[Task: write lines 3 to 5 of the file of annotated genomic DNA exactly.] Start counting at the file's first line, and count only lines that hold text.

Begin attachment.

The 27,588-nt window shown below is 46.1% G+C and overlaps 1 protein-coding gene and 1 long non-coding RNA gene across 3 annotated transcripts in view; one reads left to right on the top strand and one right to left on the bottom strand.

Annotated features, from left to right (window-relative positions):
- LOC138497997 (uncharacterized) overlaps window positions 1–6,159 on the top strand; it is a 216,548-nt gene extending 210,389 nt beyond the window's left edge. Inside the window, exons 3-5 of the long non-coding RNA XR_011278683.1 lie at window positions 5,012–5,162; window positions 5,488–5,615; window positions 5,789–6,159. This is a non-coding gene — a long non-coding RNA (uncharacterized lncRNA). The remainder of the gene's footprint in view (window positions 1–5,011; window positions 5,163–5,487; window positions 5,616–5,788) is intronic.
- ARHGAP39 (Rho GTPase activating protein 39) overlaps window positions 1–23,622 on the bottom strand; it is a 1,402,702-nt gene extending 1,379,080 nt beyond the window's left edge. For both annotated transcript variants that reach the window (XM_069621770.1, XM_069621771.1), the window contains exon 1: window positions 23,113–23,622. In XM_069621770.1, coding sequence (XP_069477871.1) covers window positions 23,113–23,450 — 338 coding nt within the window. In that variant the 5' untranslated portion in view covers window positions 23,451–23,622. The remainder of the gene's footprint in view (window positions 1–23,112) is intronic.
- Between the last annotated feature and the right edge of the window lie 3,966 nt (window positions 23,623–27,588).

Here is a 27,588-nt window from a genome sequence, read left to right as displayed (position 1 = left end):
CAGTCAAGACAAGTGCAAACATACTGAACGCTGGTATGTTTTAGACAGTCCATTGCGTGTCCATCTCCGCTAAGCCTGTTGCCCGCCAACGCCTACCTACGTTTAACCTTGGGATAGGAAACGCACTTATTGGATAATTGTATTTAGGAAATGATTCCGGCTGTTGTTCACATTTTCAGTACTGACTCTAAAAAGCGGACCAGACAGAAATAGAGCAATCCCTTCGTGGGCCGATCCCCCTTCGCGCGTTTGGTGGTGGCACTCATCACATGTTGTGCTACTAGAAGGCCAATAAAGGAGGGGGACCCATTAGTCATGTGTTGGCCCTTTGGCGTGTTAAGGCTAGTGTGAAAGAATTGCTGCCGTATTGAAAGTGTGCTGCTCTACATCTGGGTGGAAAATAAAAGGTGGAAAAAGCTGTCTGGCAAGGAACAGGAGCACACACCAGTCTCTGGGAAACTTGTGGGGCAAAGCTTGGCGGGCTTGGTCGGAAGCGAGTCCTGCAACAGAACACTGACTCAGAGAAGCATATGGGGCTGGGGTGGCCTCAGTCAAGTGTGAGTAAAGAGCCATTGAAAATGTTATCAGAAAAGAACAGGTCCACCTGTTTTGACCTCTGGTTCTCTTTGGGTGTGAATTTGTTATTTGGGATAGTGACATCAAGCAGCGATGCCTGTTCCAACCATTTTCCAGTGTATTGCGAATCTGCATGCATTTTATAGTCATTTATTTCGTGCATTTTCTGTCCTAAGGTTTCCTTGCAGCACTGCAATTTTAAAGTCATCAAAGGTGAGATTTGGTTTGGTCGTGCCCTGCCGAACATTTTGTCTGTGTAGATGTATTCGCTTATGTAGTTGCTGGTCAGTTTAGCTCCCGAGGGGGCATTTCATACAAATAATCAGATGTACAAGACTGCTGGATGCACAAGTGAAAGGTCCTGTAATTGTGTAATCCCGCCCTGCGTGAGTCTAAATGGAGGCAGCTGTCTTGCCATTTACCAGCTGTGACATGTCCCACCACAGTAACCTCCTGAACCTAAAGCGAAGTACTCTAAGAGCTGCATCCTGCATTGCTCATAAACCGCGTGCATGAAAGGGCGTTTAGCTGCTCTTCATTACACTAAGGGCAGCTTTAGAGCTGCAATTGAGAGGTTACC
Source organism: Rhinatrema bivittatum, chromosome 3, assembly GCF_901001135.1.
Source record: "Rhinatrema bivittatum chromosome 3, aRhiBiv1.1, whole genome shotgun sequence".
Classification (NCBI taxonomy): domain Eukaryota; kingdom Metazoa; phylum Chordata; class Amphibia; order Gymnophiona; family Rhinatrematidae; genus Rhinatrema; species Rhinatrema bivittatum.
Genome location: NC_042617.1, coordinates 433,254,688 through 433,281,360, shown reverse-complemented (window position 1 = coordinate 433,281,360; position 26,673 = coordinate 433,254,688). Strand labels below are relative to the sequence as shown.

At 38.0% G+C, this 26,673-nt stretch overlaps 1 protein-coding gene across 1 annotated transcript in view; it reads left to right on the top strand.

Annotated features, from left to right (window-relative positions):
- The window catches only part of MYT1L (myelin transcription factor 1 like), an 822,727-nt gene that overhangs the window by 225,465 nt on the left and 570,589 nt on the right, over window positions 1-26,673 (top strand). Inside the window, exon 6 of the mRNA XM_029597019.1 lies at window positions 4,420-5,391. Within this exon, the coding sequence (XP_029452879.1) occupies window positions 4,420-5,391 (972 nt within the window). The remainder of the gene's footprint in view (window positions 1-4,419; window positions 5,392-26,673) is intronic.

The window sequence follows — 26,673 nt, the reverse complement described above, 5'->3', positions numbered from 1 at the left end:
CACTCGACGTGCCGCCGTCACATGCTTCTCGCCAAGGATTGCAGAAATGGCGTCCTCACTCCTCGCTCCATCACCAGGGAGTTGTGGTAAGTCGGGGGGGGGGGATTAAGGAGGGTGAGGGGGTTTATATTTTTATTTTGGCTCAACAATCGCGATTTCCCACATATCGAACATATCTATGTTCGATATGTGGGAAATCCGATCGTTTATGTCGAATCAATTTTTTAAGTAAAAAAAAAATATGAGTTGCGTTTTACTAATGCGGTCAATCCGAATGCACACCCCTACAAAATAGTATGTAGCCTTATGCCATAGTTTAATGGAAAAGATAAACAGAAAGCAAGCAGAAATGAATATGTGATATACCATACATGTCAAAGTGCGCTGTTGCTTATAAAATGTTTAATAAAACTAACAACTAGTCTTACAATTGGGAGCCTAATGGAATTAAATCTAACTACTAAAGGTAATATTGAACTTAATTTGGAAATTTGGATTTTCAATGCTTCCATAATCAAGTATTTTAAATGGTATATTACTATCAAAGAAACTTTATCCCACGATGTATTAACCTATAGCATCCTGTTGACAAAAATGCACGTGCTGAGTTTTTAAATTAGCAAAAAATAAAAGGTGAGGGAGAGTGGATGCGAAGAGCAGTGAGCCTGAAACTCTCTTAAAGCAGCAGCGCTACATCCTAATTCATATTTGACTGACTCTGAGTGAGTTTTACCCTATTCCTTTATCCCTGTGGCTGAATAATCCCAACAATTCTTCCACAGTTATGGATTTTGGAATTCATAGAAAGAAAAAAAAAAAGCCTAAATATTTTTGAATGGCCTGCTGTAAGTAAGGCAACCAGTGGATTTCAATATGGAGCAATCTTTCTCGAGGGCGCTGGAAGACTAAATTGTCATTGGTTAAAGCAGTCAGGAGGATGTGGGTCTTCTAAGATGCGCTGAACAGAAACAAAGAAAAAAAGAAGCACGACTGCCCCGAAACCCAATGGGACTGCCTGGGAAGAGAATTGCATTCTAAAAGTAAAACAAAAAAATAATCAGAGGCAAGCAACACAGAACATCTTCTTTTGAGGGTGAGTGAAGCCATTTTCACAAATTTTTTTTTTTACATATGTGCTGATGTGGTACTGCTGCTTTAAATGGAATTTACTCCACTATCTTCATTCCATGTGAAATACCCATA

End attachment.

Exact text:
- LOC138497997 (uncharacterized) overlaps window positions 1–6,159 on the top strand; it is a 216,548-nt gene extending 210,389 nt beyond the window's left edge. Inside the window, exons 3-5 of the long non-coding RNA XR_011278683.1 lie at window positions 5,012–5,162; window positions 5,488–5,615; window positions 5,789–6,159. This is a non-coding gene — a long non-coding RNA (uncharacterized lncRNA). The remainder of the gene's footprint in view (window positions 1–5,011; window positions 5,163–5,487; window positions 5,616–5,788) is intronic.
- ARHGAP39 (Rho GTPase activating protein 39) overlaps window positions 1–23,622 on the bottom strand; it is a 1,402,702-nt gene extending 1,379,080 nt beyond the window's left edge. For both annotated transcript variants that reach the window (XM_069621770.1, XM_069621771.1), the window contains exon 1: window positions 23,113–23,622. In XM_069621770.1, coding sequence (XP_069477871.1) covers window positions 23,113–23,450 — 338 coding nt within the window. In that variant the 5' untranslated portion in view covers window positions 23,451–23,622. The remainder of the gene's footprint in view (window positions 1–23,112) is intronic.
- Between the last annotated feature and the right edge of the window lie 3,966 nt (window positions 23,623–27,588).